Oxford city centre to become low emission zone on 1 January
Oxford city centre is to become a low emission zone (LEZ) from 1 January 2014 under council plans.
The plan is a bid to improve air quality and reduce transport-related emissions, said Oxford City Council and Oxfordshire County Council.
The LEZ will only apply to buses which account for up 80% of the pollution in the city centre, authorities said.
Oxford's LEZ will be the second to be introduced in the UK outside of London.
Labour councillor John Tanner, of Oxford City Council, said buses would also be banned from keeping their engines running for more than one minute at a bus stop.
Mr Tanner said buses which break the rules could lose their operator licence, granted by the Traffic Commissioner.
"Oxford City council will continue to press for other improvements until nitrogen dioxide pollution is below 40 parts per million everywhere in the city," he added.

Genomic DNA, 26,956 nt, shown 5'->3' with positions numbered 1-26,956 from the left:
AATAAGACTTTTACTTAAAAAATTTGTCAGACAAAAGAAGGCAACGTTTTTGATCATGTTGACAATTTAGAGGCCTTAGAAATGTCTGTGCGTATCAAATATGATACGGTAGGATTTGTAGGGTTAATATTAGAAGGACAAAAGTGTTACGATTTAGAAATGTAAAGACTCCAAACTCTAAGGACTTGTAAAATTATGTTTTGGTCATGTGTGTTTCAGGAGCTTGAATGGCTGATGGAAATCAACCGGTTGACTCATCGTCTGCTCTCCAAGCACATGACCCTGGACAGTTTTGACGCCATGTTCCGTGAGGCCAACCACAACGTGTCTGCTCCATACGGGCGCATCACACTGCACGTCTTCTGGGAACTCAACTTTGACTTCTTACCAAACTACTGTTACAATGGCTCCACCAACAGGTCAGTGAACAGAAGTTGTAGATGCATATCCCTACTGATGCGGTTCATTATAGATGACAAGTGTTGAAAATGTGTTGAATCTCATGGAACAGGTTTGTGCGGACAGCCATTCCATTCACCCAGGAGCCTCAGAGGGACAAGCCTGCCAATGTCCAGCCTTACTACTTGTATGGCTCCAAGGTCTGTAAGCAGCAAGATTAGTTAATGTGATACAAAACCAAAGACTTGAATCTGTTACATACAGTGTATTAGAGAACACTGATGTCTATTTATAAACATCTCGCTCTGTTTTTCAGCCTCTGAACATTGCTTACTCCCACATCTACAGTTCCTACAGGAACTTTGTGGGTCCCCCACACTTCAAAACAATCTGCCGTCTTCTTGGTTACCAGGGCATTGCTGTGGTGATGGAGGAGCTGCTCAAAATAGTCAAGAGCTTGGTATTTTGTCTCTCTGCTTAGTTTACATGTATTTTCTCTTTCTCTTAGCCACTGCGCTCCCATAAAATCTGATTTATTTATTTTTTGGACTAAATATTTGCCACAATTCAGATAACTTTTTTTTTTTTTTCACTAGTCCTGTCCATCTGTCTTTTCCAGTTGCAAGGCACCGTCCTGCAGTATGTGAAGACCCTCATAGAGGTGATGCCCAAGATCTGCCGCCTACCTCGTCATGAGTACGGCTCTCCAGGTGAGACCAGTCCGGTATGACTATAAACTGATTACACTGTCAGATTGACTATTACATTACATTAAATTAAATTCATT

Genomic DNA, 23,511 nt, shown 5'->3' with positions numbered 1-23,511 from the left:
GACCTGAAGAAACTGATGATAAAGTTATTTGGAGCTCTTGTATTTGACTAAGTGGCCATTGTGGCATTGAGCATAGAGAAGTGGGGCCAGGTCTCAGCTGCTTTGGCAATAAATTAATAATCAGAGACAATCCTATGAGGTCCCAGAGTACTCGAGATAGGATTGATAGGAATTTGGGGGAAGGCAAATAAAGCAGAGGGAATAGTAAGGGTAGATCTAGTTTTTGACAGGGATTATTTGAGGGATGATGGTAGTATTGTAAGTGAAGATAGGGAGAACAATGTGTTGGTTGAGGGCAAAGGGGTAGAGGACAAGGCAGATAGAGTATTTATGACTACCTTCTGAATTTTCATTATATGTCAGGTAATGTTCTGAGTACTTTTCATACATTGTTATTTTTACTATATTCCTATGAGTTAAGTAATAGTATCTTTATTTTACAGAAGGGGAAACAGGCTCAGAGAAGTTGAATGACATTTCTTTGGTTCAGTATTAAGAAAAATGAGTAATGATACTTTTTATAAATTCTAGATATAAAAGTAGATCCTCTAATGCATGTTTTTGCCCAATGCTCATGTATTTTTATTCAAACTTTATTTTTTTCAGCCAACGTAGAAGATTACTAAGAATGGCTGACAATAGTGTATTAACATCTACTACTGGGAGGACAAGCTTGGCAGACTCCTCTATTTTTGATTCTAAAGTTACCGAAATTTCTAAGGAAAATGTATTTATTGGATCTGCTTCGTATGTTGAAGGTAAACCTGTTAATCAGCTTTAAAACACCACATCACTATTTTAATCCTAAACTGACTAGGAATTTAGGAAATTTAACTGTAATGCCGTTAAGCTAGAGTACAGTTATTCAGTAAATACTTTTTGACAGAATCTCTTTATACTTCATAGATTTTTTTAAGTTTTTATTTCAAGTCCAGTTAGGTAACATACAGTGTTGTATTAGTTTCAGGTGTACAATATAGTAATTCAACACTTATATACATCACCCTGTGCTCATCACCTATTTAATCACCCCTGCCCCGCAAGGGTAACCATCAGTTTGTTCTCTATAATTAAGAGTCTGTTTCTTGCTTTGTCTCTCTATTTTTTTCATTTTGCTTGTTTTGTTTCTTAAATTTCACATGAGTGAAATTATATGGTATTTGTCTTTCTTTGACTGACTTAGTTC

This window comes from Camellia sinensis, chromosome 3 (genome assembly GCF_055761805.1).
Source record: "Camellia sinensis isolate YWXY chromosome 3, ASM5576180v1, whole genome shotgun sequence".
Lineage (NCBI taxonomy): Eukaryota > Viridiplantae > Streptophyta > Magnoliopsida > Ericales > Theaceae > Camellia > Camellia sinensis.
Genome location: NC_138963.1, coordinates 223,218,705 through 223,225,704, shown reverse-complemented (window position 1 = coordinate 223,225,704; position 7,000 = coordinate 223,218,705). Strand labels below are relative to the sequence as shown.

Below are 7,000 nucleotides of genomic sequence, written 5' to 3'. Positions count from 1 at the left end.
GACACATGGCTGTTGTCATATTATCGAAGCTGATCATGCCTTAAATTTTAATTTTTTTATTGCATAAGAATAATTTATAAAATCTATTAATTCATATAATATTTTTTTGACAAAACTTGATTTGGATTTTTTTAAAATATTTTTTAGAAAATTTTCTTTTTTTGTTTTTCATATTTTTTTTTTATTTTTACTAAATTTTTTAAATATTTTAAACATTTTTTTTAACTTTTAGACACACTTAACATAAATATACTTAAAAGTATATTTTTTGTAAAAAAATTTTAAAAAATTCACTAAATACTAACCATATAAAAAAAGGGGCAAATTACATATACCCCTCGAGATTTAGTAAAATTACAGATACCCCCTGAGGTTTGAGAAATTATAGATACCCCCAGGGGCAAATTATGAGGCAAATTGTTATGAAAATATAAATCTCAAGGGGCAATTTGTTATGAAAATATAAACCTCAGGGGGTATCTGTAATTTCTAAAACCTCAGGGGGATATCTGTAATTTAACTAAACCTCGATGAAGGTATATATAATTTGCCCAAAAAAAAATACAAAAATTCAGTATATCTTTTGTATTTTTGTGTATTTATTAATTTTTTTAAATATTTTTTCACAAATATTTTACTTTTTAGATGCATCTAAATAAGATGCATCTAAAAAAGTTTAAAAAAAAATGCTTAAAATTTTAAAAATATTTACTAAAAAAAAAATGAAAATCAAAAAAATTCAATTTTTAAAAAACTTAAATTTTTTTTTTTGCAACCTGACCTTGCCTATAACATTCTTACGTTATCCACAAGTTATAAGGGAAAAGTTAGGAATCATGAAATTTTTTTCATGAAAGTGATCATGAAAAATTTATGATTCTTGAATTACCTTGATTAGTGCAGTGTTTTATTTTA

Conservative councillor David Nimmo Smith, cabinet member for environment on Oxfordshire County Council, said the city had some of the highest bus use in the UK.
"Buses are vital to Oxford's economy and environment so I'm delighted to see the LEZ coming into effect to make the city's buses even cleaner," he added.
However, the Oxfordshire Green Party said the new LEZ didn't go far enough.
"A LEZ is long overdue - air quality is continuing to deteriorate in the city centre," said Green group leader Craig Simmons.
"Our concern is that the limited measures proposed will have a minimal effect.
"It applies only to buses, many of which were already in service last year, when air quality again declined. And there are several exemptions."
Mr Simmons said a "clear plan" to extend the LEZ to cover all polluting vehicles was needed.
The city council said the LEZ was developed in response to Oxford City Council's last Air Quality Action Plan (AQAP 2006).